This coconut powder – which we call flour – is hands down the cheapest option when it comes to keto and low-carb baking. Not only it costs but a fraction of what you pay for almond flour or protein powders, a little goes a very long way. Coconut flour is extremely absorbent and gives good structure to baking. You can use at a very economic ratio of 1:4, replacing 1 part coconut for every 4 parts of flour.

How to bake with coconut flour

The absorption properties of coconut flour are impossible to ignore. The flour behaves in such a way that it seems it wants to claim all the moisture removed during the “milking” process back. Recipes originally created for coconut flour will take an insane amount of eggs and liquid: for every 50 grams (1/2 cup) of coconut flour, expect to add 3 eggs (150 grams) plus 125 grams (1/2 cup) of liquid. The measly 1/2 cup of coconut flour absorbs it all, re-hydrates and gives your baking a beautiful texture. But you have to wait for the batter to suck up the moisture. It will slowly thicken over a couple of minutes. Give it a last mix before pouring in the baking pan, or in your waffle maker or frying pan.

How to mask the coconut flour taste

The only downside of coconut flour, for me, is the taste. Not that I don’t like coconut… but if I want a chocolate or vanilla flavor anything, I want to taste the chocolate or vanilla, not coconut plus chocolate or vanilla. In sweet recipes, if you don’t want the coconut taste, keep the coconut flour at maximum of 30 per cent of the flour amount in the recipe. The best flour combinations to fill up the other 70 per cent in sweet recipes are almond flour solo, or in conjunction with oat fiber, lupin flour, and protein powders.

In savory recipes, as weird as it seems, you can actually use a lot more coconut flour and still keep the coconut taste in the background. I believe that salt and savory spices – for example, garlic powder, peppers, mustard, cumin – do a better job at overpowering the coconut taste than the sweet flavors. Which makes coconut flour a great, economical option for savory keto pies, pastries and tortillas.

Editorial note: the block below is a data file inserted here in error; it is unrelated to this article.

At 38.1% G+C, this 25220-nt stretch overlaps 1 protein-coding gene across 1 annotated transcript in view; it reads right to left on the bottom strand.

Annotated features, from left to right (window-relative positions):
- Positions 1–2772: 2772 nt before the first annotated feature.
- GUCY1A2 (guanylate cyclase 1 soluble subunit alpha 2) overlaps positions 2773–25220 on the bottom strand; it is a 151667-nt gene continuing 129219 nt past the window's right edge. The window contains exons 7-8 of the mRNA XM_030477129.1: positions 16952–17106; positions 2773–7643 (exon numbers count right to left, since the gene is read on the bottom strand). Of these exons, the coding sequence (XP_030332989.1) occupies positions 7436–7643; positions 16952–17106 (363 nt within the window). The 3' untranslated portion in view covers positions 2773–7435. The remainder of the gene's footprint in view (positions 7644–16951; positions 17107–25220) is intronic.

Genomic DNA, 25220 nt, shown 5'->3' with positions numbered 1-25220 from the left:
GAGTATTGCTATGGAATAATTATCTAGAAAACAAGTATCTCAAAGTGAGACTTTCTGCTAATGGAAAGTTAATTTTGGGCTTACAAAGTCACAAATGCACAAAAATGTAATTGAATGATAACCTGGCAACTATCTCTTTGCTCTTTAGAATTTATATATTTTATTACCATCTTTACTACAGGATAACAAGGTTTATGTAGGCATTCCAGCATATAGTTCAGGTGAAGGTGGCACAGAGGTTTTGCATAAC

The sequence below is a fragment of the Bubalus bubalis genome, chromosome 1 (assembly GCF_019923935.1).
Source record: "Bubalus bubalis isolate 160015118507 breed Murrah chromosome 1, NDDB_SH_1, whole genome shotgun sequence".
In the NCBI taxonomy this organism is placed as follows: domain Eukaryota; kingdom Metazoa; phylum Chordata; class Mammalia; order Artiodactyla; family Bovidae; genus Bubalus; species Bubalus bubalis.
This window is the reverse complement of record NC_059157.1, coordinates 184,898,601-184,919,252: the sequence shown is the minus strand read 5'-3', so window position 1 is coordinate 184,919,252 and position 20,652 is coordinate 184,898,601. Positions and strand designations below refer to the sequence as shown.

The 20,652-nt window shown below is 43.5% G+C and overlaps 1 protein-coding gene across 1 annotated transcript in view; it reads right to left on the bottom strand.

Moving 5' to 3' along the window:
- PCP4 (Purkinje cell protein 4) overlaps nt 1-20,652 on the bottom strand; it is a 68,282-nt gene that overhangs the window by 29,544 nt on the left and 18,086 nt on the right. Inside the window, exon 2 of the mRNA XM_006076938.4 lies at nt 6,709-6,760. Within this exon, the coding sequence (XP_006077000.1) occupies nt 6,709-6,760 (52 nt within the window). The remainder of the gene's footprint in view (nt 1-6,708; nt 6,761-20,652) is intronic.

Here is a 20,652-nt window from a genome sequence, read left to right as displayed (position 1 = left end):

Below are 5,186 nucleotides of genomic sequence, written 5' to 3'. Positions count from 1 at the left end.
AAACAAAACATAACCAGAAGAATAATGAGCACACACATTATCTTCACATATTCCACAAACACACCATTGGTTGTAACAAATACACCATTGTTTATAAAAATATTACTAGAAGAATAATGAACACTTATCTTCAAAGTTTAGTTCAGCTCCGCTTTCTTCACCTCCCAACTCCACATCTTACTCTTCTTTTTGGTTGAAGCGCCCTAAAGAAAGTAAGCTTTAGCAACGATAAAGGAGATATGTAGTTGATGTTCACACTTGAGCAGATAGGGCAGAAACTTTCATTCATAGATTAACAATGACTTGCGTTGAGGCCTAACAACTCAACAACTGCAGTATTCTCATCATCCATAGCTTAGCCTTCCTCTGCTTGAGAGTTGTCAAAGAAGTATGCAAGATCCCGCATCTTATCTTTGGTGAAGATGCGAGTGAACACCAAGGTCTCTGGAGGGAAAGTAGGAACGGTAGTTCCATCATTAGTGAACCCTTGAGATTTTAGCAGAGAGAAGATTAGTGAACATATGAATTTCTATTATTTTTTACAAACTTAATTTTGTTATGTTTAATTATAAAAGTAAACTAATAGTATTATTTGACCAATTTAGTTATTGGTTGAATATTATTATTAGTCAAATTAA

The epic guide to almond, pumpkin and sunflower keto and low-carb baking

Nutrition facts for 100 grams of blanched almonds, flour or meal

πŸ– 21.4 grams of protein

πŸ₯‘ 52.2 grams of fat

🍭 8.8 grams of net carbs ⇨ 18.7 grams total carbs minus 9.9 grams of fiber 🚽

πŸ”₯ 633 calories

Nutrition facts for 100 grams of dried pumpkin seeds, flour or meal

πŸ– 30 grams of protein

πŸ₯‘ 49 grams of fat

🍭 5 grams of net carbs ⇨ 11 grams total carbs minus 6 grams of fiber 🚽

πŸ”₯ 559 calories

Nutrition facts for 100 grams of sunflower seeds, flour or meal

πŸ– 21 grams of protein

πŸ₯‘ 51 grams of fat

🍭 11 grams of net carbs ⇨ 20 grams total carbs minus 9 grams of fiber 🚽

πŸ”₯ 584 calories

Quick baking conversion tips

  • From a original wheat flour high-carb recipe: 1:1 almond, pumpkin and/or sunflower seed flour. You can replace all of the wheat flour in the new low-carb recipe.
  • Decrease fat or liquid in the your new keto recipe by 1 to 2 tablespoons (15 to 30 grams) for every cup (100 grams) of almond, pumpkin, or sunflower flour added.
  • Increase the raising agent (baking powder and/or soda or yeast) by 1/4 teaspoon for every cup (100 grams) of almond, pumpkin or sunflower flour flour added.
  • Oven adjustment: if your recipe is mostly almond, pumpkin or sunflower flour, slightly decrease baking time or temperature by about 5 Β°C
  • Bonus tip: Almond flour can be substituted 1:1 to pumpkin or to sunflower seed flour – and they can be mixed in any proportion without any further changes to recipe.

Almond flour substitutions

Blanched almond flour is the most used in keto and low-carb recipes across the board for two reasons: it’s easily available in flour form, and its light color (blanched almonds have the dark skin removed) and delicate taste easily blend into any baked item. But for those with nut allergies, or avoiding phytic acid, almond flour is off limits. It might also be the case that you are budget conscious, so there are two great alternatives: pumpkin seeds and sunflower seed meal can replace almond meal, in a 1:1 substitution.

The baking behavior of pumpkin and sunflower seed is the same as almonds. However, the baked item will have a darker color, and taste like the seed used, which will not be as bland in flavor as almonds. Pumpkin and sunflower seed flours might give your baked items a greenish tint, due to a PH reaction, but they’re perfectly safe to eat.

What is the difference between almond meal and almond flour?

The difference between almond meal and flour is in the texture: a more finely powdered nut, that is processed for a longer time, will become “flour”. It’s actually a powder, and the lighter and finer texture will result in a fluffier baked item, with a tender and tighter crumb. The coarse texture of the meal version (ground for a short time) does not give the same results for fluffy baking, but it’s good enough to make cookies or breading.